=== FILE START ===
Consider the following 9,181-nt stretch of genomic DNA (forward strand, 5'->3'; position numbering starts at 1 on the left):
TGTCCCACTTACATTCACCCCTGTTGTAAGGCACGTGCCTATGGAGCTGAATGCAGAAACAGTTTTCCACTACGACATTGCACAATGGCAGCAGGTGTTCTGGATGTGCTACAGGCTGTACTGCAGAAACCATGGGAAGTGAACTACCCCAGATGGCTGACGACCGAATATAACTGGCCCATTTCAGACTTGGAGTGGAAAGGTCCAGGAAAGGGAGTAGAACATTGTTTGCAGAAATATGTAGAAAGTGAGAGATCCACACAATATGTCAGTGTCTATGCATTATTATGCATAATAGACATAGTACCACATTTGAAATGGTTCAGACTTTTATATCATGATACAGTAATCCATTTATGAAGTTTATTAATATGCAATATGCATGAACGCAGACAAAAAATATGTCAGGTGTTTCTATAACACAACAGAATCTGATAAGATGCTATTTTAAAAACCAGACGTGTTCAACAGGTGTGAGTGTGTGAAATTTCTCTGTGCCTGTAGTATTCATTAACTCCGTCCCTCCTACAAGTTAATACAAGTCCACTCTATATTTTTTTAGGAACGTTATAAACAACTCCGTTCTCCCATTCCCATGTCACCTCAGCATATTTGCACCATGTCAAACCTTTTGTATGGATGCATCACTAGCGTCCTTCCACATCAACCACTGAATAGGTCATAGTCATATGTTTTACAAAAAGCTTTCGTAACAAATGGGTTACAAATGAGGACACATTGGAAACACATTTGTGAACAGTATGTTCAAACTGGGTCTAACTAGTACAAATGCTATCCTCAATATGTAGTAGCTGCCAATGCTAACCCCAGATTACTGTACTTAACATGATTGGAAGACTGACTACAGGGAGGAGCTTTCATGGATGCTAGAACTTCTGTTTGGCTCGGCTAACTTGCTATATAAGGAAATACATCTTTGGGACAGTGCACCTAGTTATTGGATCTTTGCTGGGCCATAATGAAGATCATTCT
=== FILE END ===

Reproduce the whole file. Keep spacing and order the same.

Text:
Consider the following 9,181-nt stretch of genomic DNA (forward strand, 5'->3'; position numbering starts at 1 on the left):
TGTCCCACTTACATTCACCCCTGTTGTAAGGCACGTGCCTATGGAGCTGAATGCAGAAACAGTTTTCCACTACGACATTGCACAATGGCAGCAGGTGTTCTGGATGTGCTACAGGCTGTACTGCAGAAACCATGGGAAGTGAACTACCCCAGATGGCTGACGACCGAATATAACTGGCCCATTTCAGACTTGGAGTGGAAAGGTCCAGGAAAGGGAGTAGAACATTGTTTGCAGAAATATGTAGAAAGTGAGAGATCCACACAATATGTCAGTGTCTATGCATTATTATGCATAATAGACATAGTACCACATTTGAAATGGTTCAGACTTTTATATCATGATACAGTAATCCATTTATGAAGTTTATTAATATGCAATATGCATGAACGCAGACAAAAAATATGTCAGGTGTTTCTATAACACAACAGAATCTGATAAGATGCTATTTTAAAAACCAGACGTGTTCAACAGGTGTGAGTGTGTGAAATTTCTCTGTGCCTGTAGTATTCATTAACTCCGTCCCTCCTACAAGTTAATACAAGTCCACTCTATATTTTTTTAGGAACGTTATAAACAACTCCGTTCTCCCATTCCCATGTCACCTCAGCATATTTGCACCATGTCAAACCTTTTGTATGGATGCATCACTAGCGTCCTTCCACATCAACCACTGAATAGGTCATAGTCATATGTTTTACAAAAAGCTTTCGTAACAAATGGGTTACAAATGAGGACACATTGGAAACACATTTGTGAACAGTATGTTCAAACTGGGTCTAACTAGTACAAATGCTATCCTCAATATGTAGTAGCTGCCAATGCTAACCCCAGATTACTGTACTTAACATGATTGGAAGACTGACTACAGGGAGGAGCTTTCATGGATGCTAGAACTTCTGTTTGGCTCGGCTAACTTGCTATATAAGGAAATACATCTTTGGGACAGTGCACCTAGTTATTGGATCTTTGCTGGGCCATAATGAAGATCATTCT